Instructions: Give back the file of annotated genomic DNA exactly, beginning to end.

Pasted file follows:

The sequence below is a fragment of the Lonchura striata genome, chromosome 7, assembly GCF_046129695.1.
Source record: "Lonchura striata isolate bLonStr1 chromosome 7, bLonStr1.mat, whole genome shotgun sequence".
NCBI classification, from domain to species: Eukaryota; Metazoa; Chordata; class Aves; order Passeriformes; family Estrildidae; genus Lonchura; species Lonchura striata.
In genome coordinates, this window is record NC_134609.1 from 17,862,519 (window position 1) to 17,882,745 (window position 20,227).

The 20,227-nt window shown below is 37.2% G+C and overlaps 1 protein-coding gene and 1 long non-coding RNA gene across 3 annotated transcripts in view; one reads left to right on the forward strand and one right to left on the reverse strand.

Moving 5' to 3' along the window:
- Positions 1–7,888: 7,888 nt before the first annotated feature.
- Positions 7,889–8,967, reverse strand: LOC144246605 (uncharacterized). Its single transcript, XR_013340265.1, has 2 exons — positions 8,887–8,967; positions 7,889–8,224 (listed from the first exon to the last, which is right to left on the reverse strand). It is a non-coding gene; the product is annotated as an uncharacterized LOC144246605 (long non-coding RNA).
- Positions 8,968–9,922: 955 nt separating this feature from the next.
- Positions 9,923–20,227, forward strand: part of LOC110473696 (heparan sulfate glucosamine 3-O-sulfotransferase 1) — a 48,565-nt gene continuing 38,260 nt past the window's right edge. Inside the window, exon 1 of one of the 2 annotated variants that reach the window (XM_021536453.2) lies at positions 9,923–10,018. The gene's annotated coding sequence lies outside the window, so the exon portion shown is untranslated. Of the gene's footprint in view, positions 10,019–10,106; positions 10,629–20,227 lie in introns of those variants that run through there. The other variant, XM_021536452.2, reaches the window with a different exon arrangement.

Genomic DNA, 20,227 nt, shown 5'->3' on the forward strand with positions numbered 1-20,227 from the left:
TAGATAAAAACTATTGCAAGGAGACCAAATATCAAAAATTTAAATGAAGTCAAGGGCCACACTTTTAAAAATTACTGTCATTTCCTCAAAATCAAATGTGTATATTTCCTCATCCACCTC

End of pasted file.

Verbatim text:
The sequence below is a fragment of the Lonchura striata genome, chromosome 7, assembly GCF_046129695.1.
Source record: "Lonchura striata isolate bLonStr1 chromosome 7, bLonStr1.mat, whole genome shotgun sequence".
NCBI classification, from domain to species: Eukaryota; Metazoa; Chordata; class Aves; order Passeriformes; family Estrildidae; genus Lonchura; species Lonchura striata.
In genome coordinates, this window is record NC_134609.1 from 17,862,519 (window position 1) to 17,882,745 (window position 20,227).

The 20,227-nt window shown below is 37.2% G+C and overlaps 1 protein-coding gene and 1 long non-coding RNA gene across 3 annotated transcripts in view; one reads left to right on the forward strand and one right to left on the reverse strand.

Moving 5' to 3' along the window:
- Positions 1–7,888: 7,888 nt before the first annotated feature.
- Positions 7,889–8,967, reverse strand: LOC144246605 (uncharacterized). Its single transcript, XR_013340265.1, has 2 exons — positions 8,887–8,967; positions 7,889–8,224 (listed from the first exon to the last, which is right to left on the reverse strand). It is a non-coding gene; the product is annotated as an uncharacterized LOC144246605 (long non-coding RNA).
- Positions 8,968–9,922: 955 nt separating this feature from the next.
- Positions 9,923–20,227, forward strand: part of LOC110473696 (heparan sulfate glucosamine 3-O-sulfotransferase 1) — a 48,565-nt gene continuing 38,260 nt past the window's right edge. Inside the window, exon 1 of one of the 2 annotated variants that reach the window (XM_021536453.2) lies at positions 9,923–10,018. The gene's annotated coding sequence lies outside the window, so the exon portion shown is untranslated. Of the gene's footprint in view, positions 10,019–10,106; positions 10,629–20,227 lie in introns of those variants that run through there. The other variant, XM_021536452.2, reaches the window with a different exon arrangement.

Genomic DNA, 20,227 nt, shown 5'->3' on the forward strand with positions numbered 1-20,227 from the left:
TAGATAAAAACTATTGCAAGGAGACCAAATATCAAAAATTTAAATGAAGTCAAGGGCCACACTTTTAAAAATTACTGTCATTTCCTCAAAATCAAATGTGTATATTTCCTCATCCACCTC